Documents released by the New York Civil Liberties Union reveal the NYPD used cell-site simulators over a thousand times from 2008 through early 2016 to find suspects for crimes ranging from murder to calling 911 too frequently. Roughy 500 automatic license plate readers manufactured by ELSAG corporation are in use by NYPD, according to 2014 testimony to the City Council by Deputy Commissioner of Intelligence and Counterterrorism John Miller. Furthermore, the department also subscribes to a massive private database of 2.2 billion license plate reader records from across the United States maintained by Vigilant Solutions.
Even if cops are looking for a specific phone or car, cell-site simulators and license-plate readers hoover up data on all surrounding cellphones and license plate readers within range of the devices. That raises the possibility that the NYPD has a vast repository of information on New Yorkers, while their use policies and guidelines for those technologies are secret. License plate reader records are retained for up to five years. Certain cell-site simulators, such as Harris Corporation’s Hailstorm device and Digital Receiver Technology’s DRT Box product line, have the ability to intercept phone calls and data transmissions on multiple cellphones. One type of DRT Box can simultaneously geolocate and intercept communications from up to 200 cellphones at once.
Without insight into NYPD’s use guidelines and data retention policies for such powerful surveillance equipment, there is no way to determine how much information the department retains on people who have committed no crime.
Unlike similar measures in other cities, the POST Act does not require Council approval of NYPD’s privacy policies for or purchase of surveillance equipment. In an interview, Garodnick said that the POST act aims to increase transparency without micromanaging the police.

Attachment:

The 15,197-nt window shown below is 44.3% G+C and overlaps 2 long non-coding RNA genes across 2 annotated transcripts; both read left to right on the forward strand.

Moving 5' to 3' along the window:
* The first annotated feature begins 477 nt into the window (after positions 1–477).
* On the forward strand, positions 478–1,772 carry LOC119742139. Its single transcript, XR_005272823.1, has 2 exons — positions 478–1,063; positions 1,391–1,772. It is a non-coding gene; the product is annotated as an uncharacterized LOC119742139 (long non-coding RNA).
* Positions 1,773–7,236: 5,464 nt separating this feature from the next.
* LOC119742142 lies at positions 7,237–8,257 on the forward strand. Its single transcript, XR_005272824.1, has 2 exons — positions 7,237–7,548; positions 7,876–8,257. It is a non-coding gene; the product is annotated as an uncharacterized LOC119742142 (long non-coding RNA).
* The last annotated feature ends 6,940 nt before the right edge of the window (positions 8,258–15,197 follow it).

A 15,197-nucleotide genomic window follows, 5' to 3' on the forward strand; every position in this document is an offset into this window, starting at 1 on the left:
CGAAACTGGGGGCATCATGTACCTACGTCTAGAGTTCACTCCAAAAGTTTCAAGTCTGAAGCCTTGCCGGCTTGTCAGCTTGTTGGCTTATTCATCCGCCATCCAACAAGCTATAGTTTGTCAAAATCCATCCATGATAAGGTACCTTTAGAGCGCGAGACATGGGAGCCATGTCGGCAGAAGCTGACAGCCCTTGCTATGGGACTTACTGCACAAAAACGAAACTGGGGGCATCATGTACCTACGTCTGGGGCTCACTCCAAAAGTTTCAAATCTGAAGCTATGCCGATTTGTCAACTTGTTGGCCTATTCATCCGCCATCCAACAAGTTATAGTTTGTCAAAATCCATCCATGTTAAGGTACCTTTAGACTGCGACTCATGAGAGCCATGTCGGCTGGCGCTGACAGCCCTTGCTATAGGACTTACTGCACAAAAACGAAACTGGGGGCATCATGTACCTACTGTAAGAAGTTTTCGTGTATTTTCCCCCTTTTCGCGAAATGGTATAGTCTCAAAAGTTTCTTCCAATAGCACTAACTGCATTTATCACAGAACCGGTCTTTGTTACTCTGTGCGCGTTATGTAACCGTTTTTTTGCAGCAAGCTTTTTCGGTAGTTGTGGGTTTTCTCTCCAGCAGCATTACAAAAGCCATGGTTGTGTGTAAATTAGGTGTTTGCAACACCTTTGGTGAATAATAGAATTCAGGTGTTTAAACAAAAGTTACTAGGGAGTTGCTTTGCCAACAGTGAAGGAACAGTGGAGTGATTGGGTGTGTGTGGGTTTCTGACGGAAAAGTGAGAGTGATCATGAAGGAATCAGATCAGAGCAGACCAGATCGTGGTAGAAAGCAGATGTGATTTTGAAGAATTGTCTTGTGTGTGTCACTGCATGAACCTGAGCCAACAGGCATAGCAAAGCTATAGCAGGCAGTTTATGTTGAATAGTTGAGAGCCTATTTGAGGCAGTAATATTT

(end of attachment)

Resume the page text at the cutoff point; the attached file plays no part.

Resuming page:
“We didn’t create a formal approval process. We created a formal public engagement process but left the final decision in the hands of the police commissioner,” Garodnick said. “We’re trying to strike the right balance here between the need to not only employ surveillance technology but to respect the NYPD’s prerogatives to use their best judgement.”
The NYPD—which has denied several FOIL requests over the past decade from this reporter for documents and contracts relating to the department’s surveillance cameras, license plate readers, gunshot detection technology, and Palantir data-mining software—is opposed to Gibson and Garodnick’s transparency initiative.
The NYPD did not respond to requests for comment. But at a Queens precinct last month, NYPD deputy legal commissioner Larry Byrne said, “We don’t believe that this bill will become law, but if we have to comply with this bill, the next issue of Inspire magazine that came out after it would be devoted to all of the technology the NYPD uses to prevent terrorist attacks — here’s how you can disable these technologies, here’s how you can avoid these technologies,” according to published reports. Inspire magazine is the English-language propaganda publication of Al-Qaeda. Byrne also claimed that no police department in the United States was bound by such legislation – a fact at odds with the existing civilian oversight of surveillance technology in West Coast cities like Seattle and Oakland.